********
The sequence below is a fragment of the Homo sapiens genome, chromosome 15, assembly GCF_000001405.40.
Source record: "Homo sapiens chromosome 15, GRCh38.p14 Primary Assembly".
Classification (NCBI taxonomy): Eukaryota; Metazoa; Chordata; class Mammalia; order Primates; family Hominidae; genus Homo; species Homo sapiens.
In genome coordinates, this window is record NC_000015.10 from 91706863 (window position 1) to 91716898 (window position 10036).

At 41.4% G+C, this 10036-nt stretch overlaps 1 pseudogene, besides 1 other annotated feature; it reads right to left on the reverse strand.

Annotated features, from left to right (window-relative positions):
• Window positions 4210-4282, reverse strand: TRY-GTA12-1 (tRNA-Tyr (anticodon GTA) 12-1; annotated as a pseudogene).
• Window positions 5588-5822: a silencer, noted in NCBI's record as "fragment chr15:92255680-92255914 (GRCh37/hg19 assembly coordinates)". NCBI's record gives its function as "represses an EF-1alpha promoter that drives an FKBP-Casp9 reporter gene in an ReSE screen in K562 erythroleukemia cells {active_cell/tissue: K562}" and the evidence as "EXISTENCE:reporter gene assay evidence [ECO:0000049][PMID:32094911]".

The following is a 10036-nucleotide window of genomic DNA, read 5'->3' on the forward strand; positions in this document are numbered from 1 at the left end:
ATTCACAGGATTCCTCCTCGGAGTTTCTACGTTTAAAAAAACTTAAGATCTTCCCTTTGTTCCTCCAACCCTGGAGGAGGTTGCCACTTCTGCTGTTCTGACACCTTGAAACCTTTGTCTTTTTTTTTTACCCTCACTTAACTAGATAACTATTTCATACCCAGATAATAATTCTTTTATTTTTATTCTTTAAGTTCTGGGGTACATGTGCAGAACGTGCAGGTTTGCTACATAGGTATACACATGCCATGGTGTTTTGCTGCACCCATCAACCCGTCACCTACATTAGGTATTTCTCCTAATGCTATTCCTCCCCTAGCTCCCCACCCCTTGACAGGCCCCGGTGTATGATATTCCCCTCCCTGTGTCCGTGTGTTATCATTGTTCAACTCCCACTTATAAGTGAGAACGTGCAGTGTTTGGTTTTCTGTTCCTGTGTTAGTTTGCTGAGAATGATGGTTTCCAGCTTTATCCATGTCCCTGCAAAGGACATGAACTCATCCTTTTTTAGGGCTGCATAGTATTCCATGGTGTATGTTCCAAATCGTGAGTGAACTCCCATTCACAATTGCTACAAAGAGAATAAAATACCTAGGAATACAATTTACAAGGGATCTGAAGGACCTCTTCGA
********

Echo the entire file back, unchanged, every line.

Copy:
The sequence below is a fragment of the Homo sapiens genome, chromosome 15, assembly GCF_000001405.40.
Source record: "Homo sapiens chromosome 15, GRCh38.p14 Primary Assembly".
Classification (NCBI taxonomy): Eukaryota; Metazoa; Chordata; class Mammalia; order Primates; family Hominidae; genus Homo; species Homo sapiens.
In genome coordinates, this window is record NC_000015.10 from 91706863 (window position 1) to 91716898 (window position 10036).

At 41.4% G+C, this 10036-nt stretch overlaps 1 pseudogene, besides 1 other annotated feature; it reads right to left on the reverse strand.

Annotated features, from left to right (window-relative positions):
• Window positions 4210-4282, reverse strand: TRY-GTA12-1 (tRNA-Tyr (anticodon GTA) 12-1; annotated as a pseudogene).
• Window positions 5588-5822: a silencer, noted in NCBI's record as "fragment chr15:92255680-92255914 (GRCh37/hg19 assembly coordinates)". NCBI's record gives its function as "represses an EF-1alpha promoter that drives an FKBP-Casp9 reporter gene in an ReSE screen in K562 erythroleukemia cells {active_cell/tissue: K562}" and the evidence as "EXISTENCE:reporter gene assay evidence [ECO:0000049][PMID:32094911]".

The following is a 10036-nucleotide window of genomic DNA, read 5'->3' on the forward strand; positions in this document are numbered from 1 at the left end:
ATTCACAGGATTCCTCCTCGGAGTTTCTACGTTTAAAAAAACTTAAGATCTTCCCTTTGTTCCTCCAACCCTGGAGGAGGTTGCCACTTCTGCTGTTCTGACACCTTGAAACCTTTGTCTTTTTTTTTTACCCTCACTTAACTAGATAACTATTTCATACCCAGATAATAATTCTTTTATTTTTATTCTTTAAGTTCTGGGGTACATGTGCAGAACGTGCAGGTTTGCTACATAGGTATACACATGCCATGGTGTTTTGCTGCACCCATCAACCCGTCACCTACATTAGGTATTTCTCCTAATGCTATTCCTCCCCTAGCTCCCCACCCCTTGACAGGCCCCGGTGTATGATATTCCCCTCCCTGTGTCCGTGTGTTATCATTGTTCAACTCCCACTTATAAGTGAGAACGTGCAGTGTTTGGTTTTCTGTTCCTGTGTTAGTTTGCTGAGAATGATGGTTTCCAGCTTTATCCATGTCCCTGCAAAGGACATGAACTCATCCTTTTTTAGGGCTGCATAGTATTCCATGGTGTATGTTCCAAATCGTGAGTGAACTCCCATTCACAATTGCTACAAAGAGAATAAAATACCTAGGAATACAATTTACAAGGGATCTGAAGGACCTCTTCGA